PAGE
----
What is your proudest industry achievement?

I don’t really feel like I have that many achievements yet, but I’d say I have felt the proudest when I’ve created resources that have helped other people save time and become more efficient, and have received good feedback from the community. I like giving back through writing, creating resources, and public speaking, and potentially eliminating many of the hurdles people are facing when trying to implement a seemingly complex concept.

Client-wise, it’s mostly the same thing. I’ve felt most proud when I’ve eliminated the need for someone doing a manual task that I myself would not want or enjoy doing. I’ve also had some success with strategising scalable growth loops and content systems, which is always fun.

What advice would you give women who are starting out in SEO?

Especially if you are just coming out of university or have little experience, there might be companies that will take advantage of this. Just remember, SEO is the kind of industry, where the more skills and expertise you can bring that are seemingly unrelated to the role, the better you will be at it.

Whether it’s Python programming, negotiation, project management, growth strategy, blogging or research, your previous experiences are not worthless. Don’t allow anyone to persuade you otherwise, lowball you or make you feel worthless when you are starting out.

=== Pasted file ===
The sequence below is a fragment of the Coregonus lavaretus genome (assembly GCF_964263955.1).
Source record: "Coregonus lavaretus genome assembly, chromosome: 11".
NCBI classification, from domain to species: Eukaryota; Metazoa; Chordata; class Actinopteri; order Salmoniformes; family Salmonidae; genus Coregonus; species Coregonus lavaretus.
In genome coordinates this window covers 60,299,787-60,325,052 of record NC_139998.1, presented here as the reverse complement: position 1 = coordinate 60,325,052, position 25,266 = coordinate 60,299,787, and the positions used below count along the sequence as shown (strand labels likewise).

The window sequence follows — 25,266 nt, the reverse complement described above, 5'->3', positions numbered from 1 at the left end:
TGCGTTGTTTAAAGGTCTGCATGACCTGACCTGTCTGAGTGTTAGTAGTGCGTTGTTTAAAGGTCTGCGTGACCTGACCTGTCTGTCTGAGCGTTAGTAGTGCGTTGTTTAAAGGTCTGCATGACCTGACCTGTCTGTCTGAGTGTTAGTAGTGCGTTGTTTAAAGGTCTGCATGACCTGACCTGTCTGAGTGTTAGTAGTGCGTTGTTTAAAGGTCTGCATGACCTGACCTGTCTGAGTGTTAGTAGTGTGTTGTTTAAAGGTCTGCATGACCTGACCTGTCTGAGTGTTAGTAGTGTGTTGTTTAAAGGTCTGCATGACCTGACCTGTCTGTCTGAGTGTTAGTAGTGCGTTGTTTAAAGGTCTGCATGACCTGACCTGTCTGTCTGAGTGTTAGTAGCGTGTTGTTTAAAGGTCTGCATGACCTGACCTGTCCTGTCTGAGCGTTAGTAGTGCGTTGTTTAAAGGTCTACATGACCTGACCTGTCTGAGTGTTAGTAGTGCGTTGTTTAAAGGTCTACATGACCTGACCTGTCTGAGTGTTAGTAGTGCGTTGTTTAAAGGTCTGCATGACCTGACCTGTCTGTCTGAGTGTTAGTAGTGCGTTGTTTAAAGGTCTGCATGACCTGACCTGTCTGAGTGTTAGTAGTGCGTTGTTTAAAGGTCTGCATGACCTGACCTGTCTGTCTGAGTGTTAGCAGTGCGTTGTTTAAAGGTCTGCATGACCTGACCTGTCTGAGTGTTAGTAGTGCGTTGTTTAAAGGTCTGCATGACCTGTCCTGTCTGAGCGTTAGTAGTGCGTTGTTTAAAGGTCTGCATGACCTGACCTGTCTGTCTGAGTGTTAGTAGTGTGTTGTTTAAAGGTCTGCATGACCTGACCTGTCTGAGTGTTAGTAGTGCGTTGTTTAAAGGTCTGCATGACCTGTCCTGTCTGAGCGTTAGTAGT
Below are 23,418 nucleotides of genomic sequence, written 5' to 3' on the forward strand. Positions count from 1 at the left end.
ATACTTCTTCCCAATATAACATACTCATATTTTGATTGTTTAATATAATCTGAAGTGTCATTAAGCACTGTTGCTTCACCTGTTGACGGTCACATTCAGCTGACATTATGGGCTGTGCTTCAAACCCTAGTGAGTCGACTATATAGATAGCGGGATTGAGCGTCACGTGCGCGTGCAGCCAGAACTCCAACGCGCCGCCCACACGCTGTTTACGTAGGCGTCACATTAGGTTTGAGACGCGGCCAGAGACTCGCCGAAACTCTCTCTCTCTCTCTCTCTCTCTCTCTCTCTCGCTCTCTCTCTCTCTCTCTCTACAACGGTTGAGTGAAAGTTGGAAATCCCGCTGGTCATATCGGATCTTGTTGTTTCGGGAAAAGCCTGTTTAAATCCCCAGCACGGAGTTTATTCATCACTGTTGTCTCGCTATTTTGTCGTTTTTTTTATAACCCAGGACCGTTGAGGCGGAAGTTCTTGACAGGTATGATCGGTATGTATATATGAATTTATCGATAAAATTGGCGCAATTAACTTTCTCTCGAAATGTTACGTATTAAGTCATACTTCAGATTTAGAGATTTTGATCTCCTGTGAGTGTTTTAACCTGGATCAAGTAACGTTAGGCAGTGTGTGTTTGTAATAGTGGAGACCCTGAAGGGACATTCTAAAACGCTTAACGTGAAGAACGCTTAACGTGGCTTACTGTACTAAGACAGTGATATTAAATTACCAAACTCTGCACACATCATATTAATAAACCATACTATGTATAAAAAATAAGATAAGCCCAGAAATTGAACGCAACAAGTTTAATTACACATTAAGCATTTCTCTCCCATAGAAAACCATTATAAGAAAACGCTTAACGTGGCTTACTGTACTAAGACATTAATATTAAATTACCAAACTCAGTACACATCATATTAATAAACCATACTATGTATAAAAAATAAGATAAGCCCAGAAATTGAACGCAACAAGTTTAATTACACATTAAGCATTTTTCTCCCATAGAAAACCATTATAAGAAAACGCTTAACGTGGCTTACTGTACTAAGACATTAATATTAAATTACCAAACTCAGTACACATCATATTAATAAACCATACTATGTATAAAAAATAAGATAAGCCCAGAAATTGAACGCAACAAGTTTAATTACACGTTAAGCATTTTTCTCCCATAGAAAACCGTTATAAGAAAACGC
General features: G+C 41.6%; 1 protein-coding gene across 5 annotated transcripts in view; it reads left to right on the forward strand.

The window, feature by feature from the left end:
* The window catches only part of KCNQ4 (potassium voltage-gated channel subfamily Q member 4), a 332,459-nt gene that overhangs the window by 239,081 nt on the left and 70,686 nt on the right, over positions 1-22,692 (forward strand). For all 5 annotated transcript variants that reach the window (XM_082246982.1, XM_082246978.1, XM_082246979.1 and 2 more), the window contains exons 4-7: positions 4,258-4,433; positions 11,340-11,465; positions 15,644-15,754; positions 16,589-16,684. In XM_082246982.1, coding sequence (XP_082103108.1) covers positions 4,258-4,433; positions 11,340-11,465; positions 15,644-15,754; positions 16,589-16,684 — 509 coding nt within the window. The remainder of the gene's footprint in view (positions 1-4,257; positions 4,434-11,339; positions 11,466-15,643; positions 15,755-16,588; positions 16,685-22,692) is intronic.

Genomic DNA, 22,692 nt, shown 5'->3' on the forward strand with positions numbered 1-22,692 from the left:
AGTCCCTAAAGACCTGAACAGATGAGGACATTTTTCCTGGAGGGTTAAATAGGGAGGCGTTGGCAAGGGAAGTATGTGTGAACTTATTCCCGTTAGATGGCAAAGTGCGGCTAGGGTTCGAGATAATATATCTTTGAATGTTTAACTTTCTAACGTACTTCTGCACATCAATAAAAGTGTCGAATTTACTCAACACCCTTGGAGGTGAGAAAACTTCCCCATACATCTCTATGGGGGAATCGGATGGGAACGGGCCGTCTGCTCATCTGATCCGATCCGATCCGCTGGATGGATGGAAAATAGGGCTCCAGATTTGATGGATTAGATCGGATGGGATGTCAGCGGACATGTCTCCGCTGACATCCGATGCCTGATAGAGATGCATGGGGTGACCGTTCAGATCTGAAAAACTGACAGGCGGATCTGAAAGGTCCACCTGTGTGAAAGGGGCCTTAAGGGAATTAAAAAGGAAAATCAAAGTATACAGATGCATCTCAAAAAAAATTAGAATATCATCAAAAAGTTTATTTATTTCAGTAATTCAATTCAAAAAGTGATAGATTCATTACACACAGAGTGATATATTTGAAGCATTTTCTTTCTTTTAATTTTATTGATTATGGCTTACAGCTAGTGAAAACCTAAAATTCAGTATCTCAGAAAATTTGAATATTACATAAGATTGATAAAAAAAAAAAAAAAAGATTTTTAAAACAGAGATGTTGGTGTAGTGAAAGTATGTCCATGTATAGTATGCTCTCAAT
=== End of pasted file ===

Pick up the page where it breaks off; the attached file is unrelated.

Some of the best people I’ve had the pleasure of working with have changed careers a few times, which is exactly the reason why the SEO community needs them. SEO thrives on diversity in representation, and in ideas and past experiences. If you take pleasure in learning things from scratch and adapting to changes, then SEO is the industry for you.

Give a shout out to a woman in the industry who inspires you and tell us why

I know this is probably going to sound corny but I’d like to give a shout out to all the Women in Tech SEO group, because they all contribute to making the community a great one to be in. Everyone I've ever talked to or met in person have been so great and kind! Just want to say thanks for always making me feel so accepted. I’ve also had the pleasure to be mentored by Veruska Anconitano, who is absolutely brilliant, inspirational, and so zen! I am frequently inspired by Areej, Aleyda, and Roxana - for just about everything they do for the community. More recently I've also found inspiration in Lidia Infante for her Twitter threads uplifting women in the industry, Reji Yates, who is behind the B-Digital platform, and Sophie Gibson, for coming up with the Diversity Charter. Tessah (the SEO Mama) is also so amazing and supportive every time I've had the chance to talk to her about anything.

Finally, what empowers you to be the brilliant woman you are?

Moving on promptly from bad situations and accepting change as a normal part of life, but also coming to terms with things that are outside of my control. The last one is the trickiest for me, to be honest, as it comes to play in almost any situation I am in!


Thanks Lazarina for a truly insightful interview. You can learn more about Lazarina through her website and by connecting with her on LinkedIn and Twitter.

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to share your story with the world! Simply fill this form here, we welcome brilliant SEOs from all walks of life! 🙌🏽